Home >Industry >Energy >Govt plans to levy duty on solar cell components to curb China imports

India plans to impose a basic customs duty (BCD) on wafers and ingots that go into the manufacturing of solar cells and modules, said power and new and renewable energy minister Raj Kumar Singh on Friday.

This will make their import from China expensive and comes in the backdrop of all imported solar cells, modules and inverters set to attract a basic customs duty starting on 1 August.

The BCD follows the 29 July expiry of safeguard duties on solar cells and modules imported from China and Malaysia.

The move is a reflection of India’s economic strategy to impose more tariff barriers to check imports from China, and comes against the backdrop of mounting tensions along the India-China border.

Speaking at the BloombergNEF (BNEF) summit on Friday, Singh said that a year after BCD on solar cells, modules and inverters are levied, the National Democratic Alliance (NDA) government plans to impose BCD on wafers and ingots.

This assumes importance given the rapid pace of clean energy capacity addition by India. Clean energy projects now account for more than a fifth of India’s installed power-generation capacity.

India has 34.6GW of solar power, with an aim to have 100GW of solar capacity by 2022.

The country is seeking additional clean energy investment of around $80 billion till 2022, growing more than threefold to $250 billion during 2023-30.

To promote its Make in India push, the government is also looking to provide viability gap funding (VGF) to manufacturers.

“The (VGF) proposal is doing the rounds," Singh said and added that China has been giving huge indirect subsidies to companies that are dumping their products in India.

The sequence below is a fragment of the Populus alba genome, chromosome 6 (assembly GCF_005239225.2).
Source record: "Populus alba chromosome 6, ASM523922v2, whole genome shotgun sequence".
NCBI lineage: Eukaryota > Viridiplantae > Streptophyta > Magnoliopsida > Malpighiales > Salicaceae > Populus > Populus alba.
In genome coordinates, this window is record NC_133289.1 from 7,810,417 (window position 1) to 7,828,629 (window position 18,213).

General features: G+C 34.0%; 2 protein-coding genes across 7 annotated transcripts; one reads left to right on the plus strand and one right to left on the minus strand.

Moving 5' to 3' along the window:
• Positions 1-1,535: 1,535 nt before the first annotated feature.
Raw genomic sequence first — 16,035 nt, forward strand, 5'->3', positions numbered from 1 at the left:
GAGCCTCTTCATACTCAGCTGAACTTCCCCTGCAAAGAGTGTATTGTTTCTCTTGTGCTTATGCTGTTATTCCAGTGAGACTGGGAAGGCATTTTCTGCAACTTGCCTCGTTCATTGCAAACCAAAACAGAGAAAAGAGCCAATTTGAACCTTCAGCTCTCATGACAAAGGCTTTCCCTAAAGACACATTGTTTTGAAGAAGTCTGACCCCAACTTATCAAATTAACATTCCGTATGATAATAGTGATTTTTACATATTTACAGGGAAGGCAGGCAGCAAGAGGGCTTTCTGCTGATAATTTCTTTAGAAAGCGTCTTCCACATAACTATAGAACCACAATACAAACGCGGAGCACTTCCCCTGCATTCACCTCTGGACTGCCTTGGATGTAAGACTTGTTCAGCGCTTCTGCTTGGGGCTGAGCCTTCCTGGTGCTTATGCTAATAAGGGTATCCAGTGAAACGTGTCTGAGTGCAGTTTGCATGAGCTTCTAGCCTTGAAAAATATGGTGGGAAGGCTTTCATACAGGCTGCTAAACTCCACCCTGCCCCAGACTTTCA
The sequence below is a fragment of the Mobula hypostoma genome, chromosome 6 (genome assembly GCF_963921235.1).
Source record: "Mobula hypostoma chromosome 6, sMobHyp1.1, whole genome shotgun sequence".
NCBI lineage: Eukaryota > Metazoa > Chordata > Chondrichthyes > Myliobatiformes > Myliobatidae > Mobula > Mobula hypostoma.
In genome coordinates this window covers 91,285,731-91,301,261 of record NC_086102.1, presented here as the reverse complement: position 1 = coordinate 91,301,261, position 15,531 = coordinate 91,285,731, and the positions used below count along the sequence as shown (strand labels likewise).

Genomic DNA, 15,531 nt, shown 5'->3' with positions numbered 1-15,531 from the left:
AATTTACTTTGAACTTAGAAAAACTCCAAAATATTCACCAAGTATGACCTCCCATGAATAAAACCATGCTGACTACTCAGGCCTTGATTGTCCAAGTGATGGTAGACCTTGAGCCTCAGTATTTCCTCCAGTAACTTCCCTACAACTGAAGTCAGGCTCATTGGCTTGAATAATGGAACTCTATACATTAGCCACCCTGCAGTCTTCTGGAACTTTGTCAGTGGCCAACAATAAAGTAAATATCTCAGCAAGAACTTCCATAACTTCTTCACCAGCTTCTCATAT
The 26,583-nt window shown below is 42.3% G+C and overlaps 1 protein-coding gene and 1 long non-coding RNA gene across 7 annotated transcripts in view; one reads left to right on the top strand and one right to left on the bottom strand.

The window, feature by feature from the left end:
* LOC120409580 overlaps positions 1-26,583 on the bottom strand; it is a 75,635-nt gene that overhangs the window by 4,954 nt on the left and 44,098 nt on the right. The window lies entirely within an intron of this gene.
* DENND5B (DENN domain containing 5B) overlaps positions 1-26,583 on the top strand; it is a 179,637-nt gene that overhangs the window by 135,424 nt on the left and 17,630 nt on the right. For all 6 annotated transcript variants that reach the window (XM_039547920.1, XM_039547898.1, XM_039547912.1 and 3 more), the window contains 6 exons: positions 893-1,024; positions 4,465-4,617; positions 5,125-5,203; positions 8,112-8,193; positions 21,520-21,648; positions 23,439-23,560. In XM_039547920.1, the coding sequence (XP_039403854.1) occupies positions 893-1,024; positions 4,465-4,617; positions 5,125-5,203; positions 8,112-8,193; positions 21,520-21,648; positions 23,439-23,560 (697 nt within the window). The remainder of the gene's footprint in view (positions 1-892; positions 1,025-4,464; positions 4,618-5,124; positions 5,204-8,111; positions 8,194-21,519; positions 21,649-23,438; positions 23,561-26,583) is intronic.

Along with leveraging its growing power sector market to prepare an economic response against China, India also wants to play a larger role in the global supply chains amid the disruption caused by the coronavirus.

India plans to leverage its growing power sector market in its playbook against China. The strategy adopted as part of a wider decoupling exercise involves nudging Indian firms to explore ways of getting out of contracts inked with Chinese firms. And, analysts link the border dispute with tougher Indian actions.

“These include cancellations of ongoing construction contracts by Chinese companies, awarding closed bids to Indian companies over Chinese, making ‘country of origin’ declarations compulsory in government e-procurement; proposal to raise tariff/non-tariff barriers on 1,100+ cheaper imports from China," Jefferies Equity Research wrote in a 24 June report.

Singh said the first step was imposing basic customs duty on imports of solar cells and modules, and added that the idea was to attract companies to manufacture in India.

Subscribe to newsletters
* Enter a valid email
* Thank you for subscribing to our newsletter.

Click here to read the Mint ePaperLivemint.com is now on Telegram. Join Livemint channel in your Telegram and stay updated

My Reads Logout